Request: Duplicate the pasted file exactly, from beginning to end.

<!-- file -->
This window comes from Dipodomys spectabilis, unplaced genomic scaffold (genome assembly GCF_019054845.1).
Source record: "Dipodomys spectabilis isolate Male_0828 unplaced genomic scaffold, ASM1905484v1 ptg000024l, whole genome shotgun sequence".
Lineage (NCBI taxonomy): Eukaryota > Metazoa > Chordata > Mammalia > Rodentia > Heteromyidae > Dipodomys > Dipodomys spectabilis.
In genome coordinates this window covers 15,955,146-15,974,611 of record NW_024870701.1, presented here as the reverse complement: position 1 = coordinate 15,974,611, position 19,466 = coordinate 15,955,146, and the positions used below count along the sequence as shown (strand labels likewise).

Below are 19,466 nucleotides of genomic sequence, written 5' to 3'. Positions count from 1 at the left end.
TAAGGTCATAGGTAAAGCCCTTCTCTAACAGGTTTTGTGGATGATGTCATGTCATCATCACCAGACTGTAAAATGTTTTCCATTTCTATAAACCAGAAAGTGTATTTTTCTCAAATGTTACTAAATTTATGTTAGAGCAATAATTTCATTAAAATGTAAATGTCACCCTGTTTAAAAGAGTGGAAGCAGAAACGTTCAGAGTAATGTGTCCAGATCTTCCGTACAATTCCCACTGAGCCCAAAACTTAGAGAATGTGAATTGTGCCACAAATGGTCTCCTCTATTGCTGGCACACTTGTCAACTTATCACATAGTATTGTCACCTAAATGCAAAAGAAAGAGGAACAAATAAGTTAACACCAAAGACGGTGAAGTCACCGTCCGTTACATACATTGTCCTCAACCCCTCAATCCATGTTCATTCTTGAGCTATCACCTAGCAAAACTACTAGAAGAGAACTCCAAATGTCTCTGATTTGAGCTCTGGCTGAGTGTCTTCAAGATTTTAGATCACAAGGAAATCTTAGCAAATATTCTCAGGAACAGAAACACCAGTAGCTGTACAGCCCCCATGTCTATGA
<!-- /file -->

This window comes from Dipodomys spectabilis, unplaced genomic scaffold (genome assembly GCF_019054845.1).
Source record: "Dipodomys spectabilis isolate Male_0828 unplaced genomic scaffold, ASM1905484v1 ptg000024l, whole genome shotgun sequence".
Lineage (NCBI taxonomy): Eukaryota > Metazoa > Chordata > Mammalia > Rodentia > Heteromyidae > Dipodomys > Dipodomys spectabilis.
In genome coordinates this window covers 15,955,146-15,974,611 of record NW_024870701.1, presented here as the reverse complement: position 1 = coordinate 15,974,611, position 19,466 = coordinate 15,955,146, and the positions used below count along the sequence as shown (strand labels likewise).

Below are 19,466 nucleotides of genomic sequence, written 5' to 3'. Positions count from 1 at the left end.
TAAGGTCATAGGTAAAGCCCTTCTCTAACAGGTTTTGTGGATGATGTCATGTCATCATCACCAGACTGTAAAATGTTTTCCATTTCTATAAACCAGAAAGTGTATTTTTCTCAAATGTTACTAAATTTATGTTAGAGCAATAATTTCATTAAAATGTAAATGTCACCCTGTTTAAAAGAGTGGAAGCAGAAACGTTCAGAGTAATGTGTCCAGATCTTCCGTACAATTCCCACTGAGCCCAAAACTTAGAGAATGTGAATTGTGCCACAAATGGTCTCCTCTATTGCTGGCACACTTGTCAACTTATCACATAGTATTGTCACCTAAATGCAAAAGAAAGAGGAACAAATAAGTTAACACCAAAGACGGTGAAGTCACCGTCCGTTACATACATTGTCCTCAACCCCTCAATCCATGTTCATTCTTGAGCTATCACCTAGCAAAACTACTAGAAGAGAACTCCAAATGTCTCTGATTTGAGCTCTGGCTGAGTGTCTTCAAGATTTTAGATCACAAGGAAATCTTAGCAAATATTCTCAGGAACAGAAACACCAGTAGCTGTACAGCCCCCATGTCTATGA